SEOUL, June 12 (Yonhap) -- A Seoul court on Friday ruled in favor of a Korean adoptee who filed a lawsuit last year to find her biological father in a landmark ruling that acknowledged adoptees' legal rights to find their family roots.
After the Seoul Family Court announced that the plaintiff, Kang Mee-sook, is a biological daughter of the defendant, whose identity remained unknown, Kang broke down, sobbing in the public gallery of the courtroom.
She was found at a parking lot in Goesan, South Chungcheong Province, in November 1983 and adopted by an American family in September the next year through the Seoul-based Holt Children's Services.
When she was found, she was smart enough to say her name and age.
Married to a Dutch man, she now is a mother of two and lives in Amsterdam. She also goes by the name Kara Bos.
In a written interview with Yonhap News Agency, Kang said she decided to find her biological parents after becoming a mother herself.
She came to understand how "painful" it must be for her mother and how "terrible" the experience of being alone and abandoned must have been for her young self.
She said she wanted her biological mother to find peace and that she wished to establish a relationship with her like she has with her own daughter.
Three years ago, she visited Korea to find them, to no avail.
But early last year, she saw a silver lining in her efforts to track them down through a nonprofit agency called KAMRA. She shared her DNA data with the agency and later learned that another person who had shared DNA could be biologically related. Finally, she found out that she was a child out of wedlock by a man whose surname is Kang.
But he and his family didn't want to meet her. Kang hasn't even had a chance to talk to him.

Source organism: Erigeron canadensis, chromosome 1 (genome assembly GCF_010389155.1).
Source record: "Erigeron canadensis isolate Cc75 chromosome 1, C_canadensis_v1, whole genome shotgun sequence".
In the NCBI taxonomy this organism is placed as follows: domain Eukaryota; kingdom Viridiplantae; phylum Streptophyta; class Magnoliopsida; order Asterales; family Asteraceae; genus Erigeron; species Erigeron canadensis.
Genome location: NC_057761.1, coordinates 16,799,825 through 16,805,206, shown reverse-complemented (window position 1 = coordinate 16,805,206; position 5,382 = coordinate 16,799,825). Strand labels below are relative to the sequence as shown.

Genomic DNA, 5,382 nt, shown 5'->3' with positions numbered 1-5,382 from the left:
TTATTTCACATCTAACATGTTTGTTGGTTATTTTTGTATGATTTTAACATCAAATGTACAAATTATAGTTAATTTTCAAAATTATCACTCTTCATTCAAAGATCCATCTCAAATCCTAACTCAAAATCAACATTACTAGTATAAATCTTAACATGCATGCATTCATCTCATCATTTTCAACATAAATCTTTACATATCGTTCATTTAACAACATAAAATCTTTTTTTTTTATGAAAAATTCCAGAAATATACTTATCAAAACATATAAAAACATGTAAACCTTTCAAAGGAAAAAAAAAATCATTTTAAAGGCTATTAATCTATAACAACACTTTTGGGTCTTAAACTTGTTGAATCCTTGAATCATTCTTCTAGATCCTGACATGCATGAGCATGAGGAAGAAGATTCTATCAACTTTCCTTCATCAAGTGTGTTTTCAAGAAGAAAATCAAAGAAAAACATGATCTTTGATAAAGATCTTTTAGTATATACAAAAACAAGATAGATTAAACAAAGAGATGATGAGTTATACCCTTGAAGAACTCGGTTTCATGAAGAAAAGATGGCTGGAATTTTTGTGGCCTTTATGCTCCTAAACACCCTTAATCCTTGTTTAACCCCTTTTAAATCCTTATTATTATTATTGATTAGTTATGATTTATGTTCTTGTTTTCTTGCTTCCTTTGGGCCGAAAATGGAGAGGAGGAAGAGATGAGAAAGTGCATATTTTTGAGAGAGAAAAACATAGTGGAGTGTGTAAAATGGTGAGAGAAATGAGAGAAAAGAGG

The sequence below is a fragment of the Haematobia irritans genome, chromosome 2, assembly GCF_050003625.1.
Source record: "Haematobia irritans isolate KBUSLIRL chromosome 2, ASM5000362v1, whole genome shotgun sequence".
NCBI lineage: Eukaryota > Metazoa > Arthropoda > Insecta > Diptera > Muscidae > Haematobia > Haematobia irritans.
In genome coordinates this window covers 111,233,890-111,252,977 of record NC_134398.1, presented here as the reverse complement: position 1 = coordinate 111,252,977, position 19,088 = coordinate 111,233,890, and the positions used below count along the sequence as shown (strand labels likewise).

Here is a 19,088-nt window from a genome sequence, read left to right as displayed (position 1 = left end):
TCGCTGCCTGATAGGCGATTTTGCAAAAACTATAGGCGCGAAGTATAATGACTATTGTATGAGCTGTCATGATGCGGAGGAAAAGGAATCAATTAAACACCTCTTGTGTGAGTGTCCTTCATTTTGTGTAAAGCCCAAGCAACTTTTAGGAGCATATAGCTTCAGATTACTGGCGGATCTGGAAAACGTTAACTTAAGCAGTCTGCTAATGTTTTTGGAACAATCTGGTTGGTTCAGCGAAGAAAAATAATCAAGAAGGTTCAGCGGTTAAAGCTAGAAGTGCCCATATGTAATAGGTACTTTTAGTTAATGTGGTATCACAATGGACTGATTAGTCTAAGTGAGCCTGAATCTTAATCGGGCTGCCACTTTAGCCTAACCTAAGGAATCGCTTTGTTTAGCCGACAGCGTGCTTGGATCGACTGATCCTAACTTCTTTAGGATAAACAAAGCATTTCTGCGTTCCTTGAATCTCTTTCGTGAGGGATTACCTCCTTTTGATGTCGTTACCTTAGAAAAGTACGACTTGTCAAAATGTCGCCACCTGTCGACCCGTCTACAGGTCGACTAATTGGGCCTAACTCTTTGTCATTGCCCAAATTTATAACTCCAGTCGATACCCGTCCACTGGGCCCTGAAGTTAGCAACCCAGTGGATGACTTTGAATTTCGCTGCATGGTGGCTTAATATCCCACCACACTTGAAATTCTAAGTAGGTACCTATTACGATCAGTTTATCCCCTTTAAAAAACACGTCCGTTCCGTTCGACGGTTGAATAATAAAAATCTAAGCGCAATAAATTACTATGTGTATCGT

Left with no other option, she filed a complaint at the local court to recognize the biological relationship with the man.
A court-ordered DNA test showed that they are biologically related, with an accuracy of 99.9981 percent.
According to Yang Jung-eun, her legal representative at the law firm Ipyeong in Seoul, Kang could be registered on her father's Korean family registry as "a person acknowledged" when the legal process is finalized.
Her journey, however, is far from coming to an end with the court ruling.
What she ultimately wants is to find her biological mother, she said.
Going through a legal battle with him wasn't what she had originally pursued, but that was the only option for her to have legal status to be able to talk to him.
The court case and its ruling means a lot, said pastor Kim Do-hyun, who runs an adoptee advocate group, KOROOT, in Seoul.
"The ruling recognizes adoptees' legal rights to identity," he said, adding that he hoped this paves the way for adoptees to navigate the country's private information protection laws when it comes to finding their biological family
He referred to the harsh reality facing adoptees who try to access information about their potential Korean family.
Kang also pointed out adoptees' struggle to find their identity and roots, which she said should be guaranteed as their basic right.
On Monday, she will finally get to meet her father for the first time, after talking to him through her legal representative.
If she could find and meet her mother, she wants to tell her not to be sorry and that she is fine and has led a happy life, she said.
After the court ruling on Friday, she stood in front of the camera, taking off her mask, before saying in accented Korean, "Mom, do you know me? I want to meet you. I really want to meet you. Please just come."
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